Can Employees Produce Without Trust and Empowerment?

walmart-self-checkout.jpgWal-Mart's struggling to grow market share and increase stock value, and according to Business Week and retail consultant Patricia Pao, poor customer service is to blame. The obvious explanation is that employees just don't care because they're not compensated enough to do so (which creates a vicious cycle; weakened employee morale forces the store to compete solely on the basis of price, tightening margins and making it difficult to increase compensation -- which contributes to lowered morale.)

The blogger (and Wal-Mart employee) at Behind the Counter adds another layer of insight: the average Wal-Mart employee is sometimes powerless to offer assistance. When Business Week and Pao visited a few Wal-Mart locations, they noticed that sales associates didn't offer to locate out-of-stock items at different stores for customers. Behind the Counter notes the computer system that locates said items has to be unlocked by management, and that regular sales associates don't have -- and often don't know about -- that option.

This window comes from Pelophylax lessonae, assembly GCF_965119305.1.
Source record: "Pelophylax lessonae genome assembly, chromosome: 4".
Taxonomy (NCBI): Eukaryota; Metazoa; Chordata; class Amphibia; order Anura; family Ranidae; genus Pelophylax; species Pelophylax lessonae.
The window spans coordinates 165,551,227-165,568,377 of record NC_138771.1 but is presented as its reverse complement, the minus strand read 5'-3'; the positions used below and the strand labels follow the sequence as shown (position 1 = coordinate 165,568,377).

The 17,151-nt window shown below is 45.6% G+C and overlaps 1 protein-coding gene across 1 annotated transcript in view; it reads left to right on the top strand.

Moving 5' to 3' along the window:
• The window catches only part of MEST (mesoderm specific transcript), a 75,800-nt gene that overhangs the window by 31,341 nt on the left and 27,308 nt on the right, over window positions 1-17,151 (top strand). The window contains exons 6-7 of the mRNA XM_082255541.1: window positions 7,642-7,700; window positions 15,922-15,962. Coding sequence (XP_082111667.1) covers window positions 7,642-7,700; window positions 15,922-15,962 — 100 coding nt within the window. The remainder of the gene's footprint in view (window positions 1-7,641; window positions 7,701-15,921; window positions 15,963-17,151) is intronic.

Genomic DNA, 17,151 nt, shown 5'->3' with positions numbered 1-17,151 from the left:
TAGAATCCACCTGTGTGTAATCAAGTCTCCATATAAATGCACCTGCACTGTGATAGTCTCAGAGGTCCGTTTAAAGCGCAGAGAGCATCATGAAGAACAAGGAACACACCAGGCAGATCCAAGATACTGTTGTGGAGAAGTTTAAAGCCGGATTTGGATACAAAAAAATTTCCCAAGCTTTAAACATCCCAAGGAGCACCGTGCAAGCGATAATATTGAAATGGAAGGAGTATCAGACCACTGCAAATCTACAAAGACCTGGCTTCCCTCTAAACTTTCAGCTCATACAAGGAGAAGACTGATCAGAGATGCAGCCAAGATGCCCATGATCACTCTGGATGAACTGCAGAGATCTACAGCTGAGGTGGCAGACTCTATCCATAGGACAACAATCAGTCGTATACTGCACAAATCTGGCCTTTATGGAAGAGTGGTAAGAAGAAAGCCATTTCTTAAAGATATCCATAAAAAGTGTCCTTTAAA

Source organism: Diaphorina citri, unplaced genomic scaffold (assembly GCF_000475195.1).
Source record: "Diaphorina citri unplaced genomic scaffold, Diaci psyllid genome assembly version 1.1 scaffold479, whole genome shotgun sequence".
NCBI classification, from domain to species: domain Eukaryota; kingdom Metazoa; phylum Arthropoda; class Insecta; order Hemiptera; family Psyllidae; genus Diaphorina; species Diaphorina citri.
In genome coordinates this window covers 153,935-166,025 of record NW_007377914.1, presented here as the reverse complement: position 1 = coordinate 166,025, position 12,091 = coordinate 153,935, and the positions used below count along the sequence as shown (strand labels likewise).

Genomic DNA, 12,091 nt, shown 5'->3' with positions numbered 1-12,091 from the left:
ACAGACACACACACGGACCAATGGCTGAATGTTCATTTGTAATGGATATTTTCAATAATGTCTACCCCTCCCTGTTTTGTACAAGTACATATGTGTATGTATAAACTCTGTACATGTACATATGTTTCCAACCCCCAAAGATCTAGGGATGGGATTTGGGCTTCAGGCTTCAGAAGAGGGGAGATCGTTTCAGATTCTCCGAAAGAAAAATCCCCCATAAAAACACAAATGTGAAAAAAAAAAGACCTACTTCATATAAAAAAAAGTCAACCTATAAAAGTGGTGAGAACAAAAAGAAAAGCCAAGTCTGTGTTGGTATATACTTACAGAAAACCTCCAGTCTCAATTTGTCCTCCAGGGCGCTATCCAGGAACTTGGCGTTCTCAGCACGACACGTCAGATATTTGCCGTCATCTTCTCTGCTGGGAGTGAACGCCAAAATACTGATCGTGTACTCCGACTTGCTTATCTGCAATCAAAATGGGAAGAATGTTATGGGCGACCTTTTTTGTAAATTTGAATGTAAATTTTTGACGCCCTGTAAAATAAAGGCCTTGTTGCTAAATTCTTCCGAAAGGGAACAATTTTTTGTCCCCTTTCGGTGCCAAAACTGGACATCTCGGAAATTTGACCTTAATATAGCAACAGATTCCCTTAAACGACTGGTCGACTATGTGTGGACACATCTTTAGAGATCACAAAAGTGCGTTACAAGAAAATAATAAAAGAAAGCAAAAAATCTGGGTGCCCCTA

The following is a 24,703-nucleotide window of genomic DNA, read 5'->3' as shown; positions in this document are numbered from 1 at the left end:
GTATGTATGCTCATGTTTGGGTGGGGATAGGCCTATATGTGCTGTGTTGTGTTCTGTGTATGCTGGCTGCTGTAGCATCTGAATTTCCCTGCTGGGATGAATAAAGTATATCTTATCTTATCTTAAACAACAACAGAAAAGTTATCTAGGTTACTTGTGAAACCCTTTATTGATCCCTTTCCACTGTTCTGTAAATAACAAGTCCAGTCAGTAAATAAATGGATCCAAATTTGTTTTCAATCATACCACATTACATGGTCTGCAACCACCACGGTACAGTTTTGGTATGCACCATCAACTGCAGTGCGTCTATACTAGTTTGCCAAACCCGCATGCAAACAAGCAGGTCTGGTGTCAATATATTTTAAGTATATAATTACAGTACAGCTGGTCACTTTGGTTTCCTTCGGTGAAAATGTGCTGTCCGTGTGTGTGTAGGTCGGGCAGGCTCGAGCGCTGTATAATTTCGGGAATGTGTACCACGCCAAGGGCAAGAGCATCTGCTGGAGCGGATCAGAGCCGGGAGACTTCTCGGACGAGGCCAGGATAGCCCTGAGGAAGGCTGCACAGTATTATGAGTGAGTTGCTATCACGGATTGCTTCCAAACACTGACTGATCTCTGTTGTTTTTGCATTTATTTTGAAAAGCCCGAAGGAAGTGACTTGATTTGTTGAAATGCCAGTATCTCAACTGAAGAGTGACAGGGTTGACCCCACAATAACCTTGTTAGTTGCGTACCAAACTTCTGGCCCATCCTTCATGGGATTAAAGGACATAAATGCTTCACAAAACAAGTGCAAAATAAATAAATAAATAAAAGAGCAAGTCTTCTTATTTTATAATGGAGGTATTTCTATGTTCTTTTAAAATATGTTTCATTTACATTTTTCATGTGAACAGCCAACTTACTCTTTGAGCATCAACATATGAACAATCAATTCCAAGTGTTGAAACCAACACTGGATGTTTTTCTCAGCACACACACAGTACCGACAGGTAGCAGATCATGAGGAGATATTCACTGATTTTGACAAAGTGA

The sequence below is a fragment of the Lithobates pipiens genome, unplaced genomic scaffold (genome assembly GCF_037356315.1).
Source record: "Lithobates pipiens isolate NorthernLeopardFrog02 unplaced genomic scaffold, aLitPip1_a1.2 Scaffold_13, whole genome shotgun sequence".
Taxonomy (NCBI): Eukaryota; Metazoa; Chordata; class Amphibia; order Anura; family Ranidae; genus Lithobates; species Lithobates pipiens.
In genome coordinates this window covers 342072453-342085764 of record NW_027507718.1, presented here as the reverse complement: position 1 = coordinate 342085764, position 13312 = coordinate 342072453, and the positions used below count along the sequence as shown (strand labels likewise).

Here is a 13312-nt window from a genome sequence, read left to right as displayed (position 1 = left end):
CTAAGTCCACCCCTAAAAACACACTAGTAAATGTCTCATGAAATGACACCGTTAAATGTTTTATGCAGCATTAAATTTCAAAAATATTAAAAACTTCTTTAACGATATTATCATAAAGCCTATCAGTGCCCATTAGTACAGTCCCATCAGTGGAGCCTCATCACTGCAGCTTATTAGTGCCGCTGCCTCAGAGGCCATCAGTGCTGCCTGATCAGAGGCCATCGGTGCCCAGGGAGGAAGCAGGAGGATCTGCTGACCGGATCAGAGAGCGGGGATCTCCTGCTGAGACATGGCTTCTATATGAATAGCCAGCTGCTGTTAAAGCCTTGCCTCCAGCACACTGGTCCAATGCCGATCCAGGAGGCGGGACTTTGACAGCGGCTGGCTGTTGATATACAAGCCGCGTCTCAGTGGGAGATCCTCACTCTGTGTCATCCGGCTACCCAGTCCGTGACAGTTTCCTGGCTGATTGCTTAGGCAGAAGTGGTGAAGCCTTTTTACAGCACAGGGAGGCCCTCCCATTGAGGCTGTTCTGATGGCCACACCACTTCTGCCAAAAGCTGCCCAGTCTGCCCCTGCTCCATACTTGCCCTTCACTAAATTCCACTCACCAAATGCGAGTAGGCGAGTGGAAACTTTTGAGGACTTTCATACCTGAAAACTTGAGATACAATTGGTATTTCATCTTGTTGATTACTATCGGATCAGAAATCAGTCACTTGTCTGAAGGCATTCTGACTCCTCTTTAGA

Wal-Mart knows it employees are disgruntled, and therefore doesn't trust them (hence the need for management approval for as simple a task as locating product.) Perhaps Wal-Mart needs to consider the demographic at each individual location when training and empowering staff (as suggested by Cynthia Cohen, president of Strategic Mindshare, a retail-consulting firm.) For example, in more upscale locations, where the shoppers will be accustomed to a certain type of retail experience, allocate more resources to compensation, training, and, empowerment. Choosing to match their staff with their desired customer could prove a smart approach -- and let's face it; the company has to do something. You can only roll back prices so far.

(Wal-Mart Self Checkout image by Willem van Bergen)